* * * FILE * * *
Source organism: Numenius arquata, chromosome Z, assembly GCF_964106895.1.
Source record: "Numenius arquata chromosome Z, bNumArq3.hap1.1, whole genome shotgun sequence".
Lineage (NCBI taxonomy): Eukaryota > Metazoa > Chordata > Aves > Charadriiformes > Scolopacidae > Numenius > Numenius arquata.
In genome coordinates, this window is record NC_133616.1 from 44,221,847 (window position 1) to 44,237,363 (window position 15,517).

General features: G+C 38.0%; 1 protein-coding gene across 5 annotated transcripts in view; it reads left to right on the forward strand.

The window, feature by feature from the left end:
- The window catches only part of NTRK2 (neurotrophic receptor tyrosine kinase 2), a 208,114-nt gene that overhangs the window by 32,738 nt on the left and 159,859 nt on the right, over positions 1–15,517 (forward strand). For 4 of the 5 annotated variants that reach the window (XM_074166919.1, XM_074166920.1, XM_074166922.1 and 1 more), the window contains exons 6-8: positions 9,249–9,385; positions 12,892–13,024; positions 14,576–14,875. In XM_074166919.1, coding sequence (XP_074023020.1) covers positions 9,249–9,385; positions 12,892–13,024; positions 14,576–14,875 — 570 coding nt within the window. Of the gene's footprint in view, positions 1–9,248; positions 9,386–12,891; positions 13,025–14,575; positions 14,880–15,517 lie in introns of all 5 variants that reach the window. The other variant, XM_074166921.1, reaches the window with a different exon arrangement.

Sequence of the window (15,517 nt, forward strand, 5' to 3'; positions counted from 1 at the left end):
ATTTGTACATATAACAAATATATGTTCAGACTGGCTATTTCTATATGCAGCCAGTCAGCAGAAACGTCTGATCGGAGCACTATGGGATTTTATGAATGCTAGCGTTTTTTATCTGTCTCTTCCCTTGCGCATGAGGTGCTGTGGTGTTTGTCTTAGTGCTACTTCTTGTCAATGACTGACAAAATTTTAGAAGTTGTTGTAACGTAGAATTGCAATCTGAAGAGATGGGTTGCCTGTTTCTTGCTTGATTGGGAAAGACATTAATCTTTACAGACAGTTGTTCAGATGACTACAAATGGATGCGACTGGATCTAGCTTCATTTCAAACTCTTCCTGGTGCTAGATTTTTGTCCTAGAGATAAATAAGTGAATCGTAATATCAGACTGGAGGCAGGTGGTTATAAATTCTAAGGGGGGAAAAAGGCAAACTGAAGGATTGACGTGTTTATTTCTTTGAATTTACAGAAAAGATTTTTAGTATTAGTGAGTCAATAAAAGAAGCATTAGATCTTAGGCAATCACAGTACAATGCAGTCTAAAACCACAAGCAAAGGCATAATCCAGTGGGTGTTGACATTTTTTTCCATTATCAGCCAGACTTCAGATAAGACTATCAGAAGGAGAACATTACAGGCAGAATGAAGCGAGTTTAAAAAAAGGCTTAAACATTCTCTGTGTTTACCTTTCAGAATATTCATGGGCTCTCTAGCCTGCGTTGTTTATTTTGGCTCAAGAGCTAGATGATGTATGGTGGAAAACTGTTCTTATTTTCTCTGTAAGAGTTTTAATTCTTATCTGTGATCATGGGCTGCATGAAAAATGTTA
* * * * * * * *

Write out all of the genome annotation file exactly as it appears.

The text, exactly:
Source organism: Numenius arquata, chromosome Z, assembly GCF_964106895.1.
Source record: "Numenius arquata chromosome Z, bNumArq3.hap1.1, whole genome shotgun sequence".
Lineage (NCBI taxonomy): Eukaryota > Metazoa > Chordata > Aves > Charadriiformes > Scolopacidae > Numenius > Numenius arquata.
In genome coordinates, this window is record NC_133616.1 from 44,221,847 (window position 1) to 44,237,363 (window position 15,517).

General features: G+C 38.0%; 1 protein-coding gene across 5 annotated transcripts in view; it reads left to right on the forward strand.

The window, feature by feature from the left end:
- The window catches only part of NTRK2 (neurotrophic receptor tyrosine kinase 2), a 208,114-nt gene that overhangs the window by 32,738 nt on the left and 159,859 nt on the right, over positions 1–15,517 (forward strand). For 4 of the 5 annotated variants that reach the window (XM_074166919.1, XM_074166920.1, XM_074166922.1 and 1 more), the window contains exons 6-8: positions 9,249–9,385; positions 12,892–13,024; positions 14,576–14,875. In XM_074166919.1, coding sequence (XP_074023020.1) covers positions 9,249–9,385; positions 12,892–13,024; positions 14,576–14,875 — 570 coding nt within the window. Of the gene's footprint in view, positions 1–9,248; positions 9,386–12,891; positions 13,025–14,575; positions 14,880–15,517 lie in introns of all 5 variants that reach the window. The other variant, XM_074166921.1, reaches the window with a different exon arrangement.

Sequence of the window (15,517 nt, forward strand, 5' to 3'; positions counted from 1 at the left end):
ATTTGTACATATAACAAATATATGTTCAGACTGGCTATTTCTATATGCAGCCAGTCAGCAGAAACGTCTGATCGGAGCACTATGGGATTTTATGAATGCTAGCGTTTTTTATCTGTCTCTTCCCTTGCGCATGAGGTGCTGTGGTGTTTGTCTTAGTGCTACTTCTTGTCAATGACTGACAAAATTTTAGAAGTTGTTGTAACGTAGAATTGCAATCTGAAGAGATGGGTTGCCTGTTTCTTGCTTGATTGGGAAAGACATTAATCTTTACAGACAGTTGTTCAGATGACTACAAATGGATGCGACTGGATCTAGCTTCATTTCAAACTCTTCCTGGTGCTAGATTTTTGTCCTAGAGATAAATAAGTGAATCGTAATATCAGACTGGAGGCAGGTGGTTATAAATTCTAAGGGGGGAAAAAGGCAAACTGAAGGATTGACGTGTTTATTTCTTTGAATTTACAGAAAAGATTTTTAGTATTAGTGAGTCAATAAAAGAAGCATTAGATCTTAGGCAATCACAGTACAATGCAGTCTAAAACCACAAGCAAAGGCATAATCCAGTGGGTGTTGACATTTTTTTCCATTATCAGCCAGACTTCAGATAAGACTATCAGAAGGAGAACATTACAGGCAGAATGAAGCGAGTTTAAAAAAAGGCTTAAACATTCTCTGTGTTTACCTTTCAGAATATTCATGGGCTCTCTAGCCTGCGTTGTTTATTTTGGCTCAAGAGCTAGATGATGTATGGTGGAAAACTGTTCTTATTTTCTCTGTAAGAGTTTTAATTCTTATCTGTGATCATGGGCTGCATGAAAAATGTTA